Minha questão é saber como o ser humano pode viver melhor, e isso só a filosofia é capaz de responder...
Como os gregos, nós hoje achamos que uma vida mortal bem-sucedida é melhor que ter uma imortalidade fracassada, uma vida infinita e sem sentido. Buscamos uma vida boa para quem aceita lucidamente a morte sem a ajuda de uma força superior." (Luc Ferry)

quinta-feira, 18 de setembro de 2008

Passos para a Gestão de Conhecimento em empresas

Vale registrar a reflexão abaixo (feita por Lars, em uma lista de discussão) acerca dos passos para se conseguir algum resultado com relação à Gestão de Conhecimento em empresas.

My 2 cents on the subject after more than a decade in the field with a 100.000+ people global company:

First.  Take IT (both as an organisation and a technology) out of the equation. KM is NOT an IT issue (security could be, but then again, the security enforced by IT should be based on a security policy defined by users/service owners or "the business"). IT is only a service organisation.
Many of us tend to start looking at solutions before we have evaluated the real need or the real goal with sharing knowledge (is it increased capacity, preparations for outsourcing, "knowledge backup", formal documentation etc?). This approach will guaranteed lead to a system or application that only IT people can love (and run)...

Second.  Any KM tool is basically just a link between people. If the users don't see the reasons for sharing knowledge - this is where you should start. It is always easier to get users on-board if the professional/personal benefit is clear. Go low-tech and put people in the same room and moderate a workshop around how you can improve as a company by sharing what you know. Set a basic taxonomy to guide the discussions and focus around what types of information you need to transfer. This will give you valuable input when selecting system candidates to support the sharing process (synchronus vs asynchronous, text vs images etc.).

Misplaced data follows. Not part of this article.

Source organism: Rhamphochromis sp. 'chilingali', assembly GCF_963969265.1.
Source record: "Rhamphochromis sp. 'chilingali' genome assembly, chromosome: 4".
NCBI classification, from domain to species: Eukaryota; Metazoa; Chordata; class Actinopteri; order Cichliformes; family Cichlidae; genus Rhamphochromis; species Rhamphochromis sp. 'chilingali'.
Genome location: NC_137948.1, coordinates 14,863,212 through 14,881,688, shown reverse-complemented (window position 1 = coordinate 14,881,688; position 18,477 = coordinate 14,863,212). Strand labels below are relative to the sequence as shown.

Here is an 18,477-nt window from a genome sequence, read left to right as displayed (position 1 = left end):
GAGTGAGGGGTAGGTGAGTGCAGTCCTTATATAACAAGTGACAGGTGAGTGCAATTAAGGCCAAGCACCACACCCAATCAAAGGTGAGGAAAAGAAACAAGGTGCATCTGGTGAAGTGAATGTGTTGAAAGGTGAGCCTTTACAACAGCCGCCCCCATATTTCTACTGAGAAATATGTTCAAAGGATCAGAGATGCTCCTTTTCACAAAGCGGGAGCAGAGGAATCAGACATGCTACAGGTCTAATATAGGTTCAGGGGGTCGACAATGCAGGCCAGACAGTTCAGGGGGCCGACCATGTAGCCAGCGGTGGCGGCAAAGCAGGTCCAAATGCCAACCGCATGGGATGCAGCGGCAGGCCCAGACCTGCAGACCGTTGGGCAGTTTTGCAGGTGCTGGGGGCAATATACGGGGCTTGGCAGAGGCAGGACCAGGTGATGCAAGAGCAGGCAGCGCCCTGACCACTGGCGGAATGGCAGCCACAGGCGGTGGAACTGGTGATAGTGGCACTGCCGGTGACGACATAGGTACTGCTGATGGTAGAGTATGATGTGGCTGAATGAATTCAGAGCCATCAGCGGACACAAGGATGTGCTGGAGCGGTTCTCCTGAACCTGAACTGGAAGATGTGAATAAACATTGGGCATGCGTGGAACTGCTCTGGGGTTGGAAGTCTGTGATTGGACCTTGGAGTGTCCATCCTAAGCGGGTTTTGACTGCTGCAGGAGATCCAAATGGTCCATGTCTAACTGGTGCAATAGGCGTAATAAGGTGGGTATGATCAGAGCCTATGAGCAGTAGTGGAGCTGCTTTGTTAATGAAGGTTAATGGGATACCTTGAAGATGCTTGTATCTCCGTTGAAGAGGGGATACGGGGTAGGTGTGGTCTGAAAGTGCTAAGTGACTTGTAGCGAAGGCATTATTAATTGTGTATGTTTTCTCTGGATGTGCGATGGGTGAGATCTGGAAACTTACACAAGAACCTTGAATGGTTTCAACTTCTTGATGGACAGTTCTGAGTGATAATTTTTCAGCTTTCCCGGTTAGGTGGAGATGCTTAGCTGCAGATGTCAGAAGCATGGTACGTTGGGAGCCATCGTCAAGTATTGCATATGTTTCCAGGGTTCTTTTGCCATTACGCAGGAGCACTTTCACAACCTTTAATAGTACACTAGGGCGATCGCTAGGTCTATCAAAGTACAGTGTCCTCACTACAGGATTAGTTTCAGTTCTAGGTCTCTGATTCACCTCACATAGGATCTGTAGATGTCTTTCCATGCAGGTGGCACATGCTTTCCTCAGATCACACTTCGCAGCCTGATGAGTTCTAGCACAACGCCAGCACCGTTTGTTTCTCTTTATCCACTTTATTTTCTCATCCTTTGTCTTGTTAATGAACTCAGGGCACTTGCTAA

[sidenote: In my experience, a lot of basic KM could actually be done using "old school" technology (like mail and shared folders) - IF the users are committed to share what they know and IF mail groups and folder structure is set up in a sensible way. If they are not, no system can make knowledge sharing happen...]

Third.  Measure what you do. And don't forget to measure and follow up on the actual sharing that any one individual participates in. I am aware of at least four global companies that use some kind of knowledge sharing metrics in their development and salary discussions with all co-workers.

Fourth.  Celebrate the heroes and take "resistors" seriously. Listen to the "this will never work"-arguments and put energy in understanding the resistance to sharing. Sometimes the arguments seem silly to us in the business - but they are still valid for the resistors. Converting a reluctant user could more often than not give you a perfect advocate for making the change...

Best of luck